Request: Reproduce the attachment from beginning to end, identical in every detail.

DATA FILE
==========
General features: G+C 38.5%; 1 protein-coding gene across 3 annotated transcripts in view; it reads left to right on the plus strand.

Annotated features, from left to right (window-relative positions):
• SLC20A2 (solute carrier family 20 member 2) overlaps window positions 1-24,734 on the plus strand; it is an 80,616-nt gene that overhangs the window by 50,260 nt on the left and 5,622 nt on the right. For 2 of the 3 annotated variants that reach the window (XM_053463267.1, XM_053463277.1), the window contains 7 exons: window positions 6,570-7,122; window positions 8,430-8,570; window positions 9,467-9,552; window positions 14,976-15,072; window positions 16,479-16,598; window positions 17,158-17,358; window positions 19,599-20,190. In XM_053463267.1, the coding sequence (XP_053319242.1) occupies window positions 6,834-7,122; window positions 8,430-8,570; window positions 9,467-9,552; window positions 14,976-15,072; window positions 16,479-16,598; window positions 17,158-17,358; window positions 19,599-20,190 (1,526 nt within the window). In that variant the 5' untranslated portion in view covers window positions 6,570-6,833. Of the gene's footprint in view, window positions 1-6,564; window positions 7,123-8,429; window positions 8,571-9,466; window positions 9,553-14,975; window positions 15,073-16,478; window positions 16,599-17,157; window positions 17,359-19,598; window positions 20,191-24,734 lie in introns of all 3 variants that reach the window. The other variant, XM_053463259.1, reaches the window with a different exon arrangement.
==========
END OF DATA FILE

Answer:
General features: G+C 38.5%; 1 protein-coding gene across 3 annotated transcripts in view; it reads left to right on the plus strand.

Annotated features, from left to right (window-relative positions):
• SLC20A2 (solute carrier family 20 member 2) overlaps window positions 1-24,734 on the plus strand; it is an 80,616-nt gene that overhangs the window by 50,260 nt on the left and 5,622 nt on the right. For 2 of the 3 annotated variants that reach the window (XM_053463267.1, XM_053463277.1), the window contains 7 exons: window positions 6,570-7,122; window positions 8,430-8,570; window positions 9,467-9,552; window positions 14,976-15,072; window positions 16,479-16,598; window positions 17,158-17,358; window positions 19,599-20,190. In XM_053463267.1, the coding sequence (XP_053319242.1) occupies window positions 6,834-7,122; window positions 8,430-8,570; window positions 9,467-9,552; window positions 14,976-15,072; window positions 16,479-16,598; window positions 17,158-17,358; window positions 19,599-20,190 (1,526 nt within the window). In that variant the 5' untranslated portion in view covers window positions 6,570-6,833. Of the gene's footprint in view, window positions 1-6,564; window positions 7,123-8,429; window positions 8,571-9,466; window positions 9,553-14,975; window positions 15,073-16,478; window positions 16,599-17,157; window positions 17,359-19,598; window positions 20,191-24,734 lie in introns of all 3 variants that reach the window. The other variant, XM_053463259.1, reaches the window with a different exon arrangement.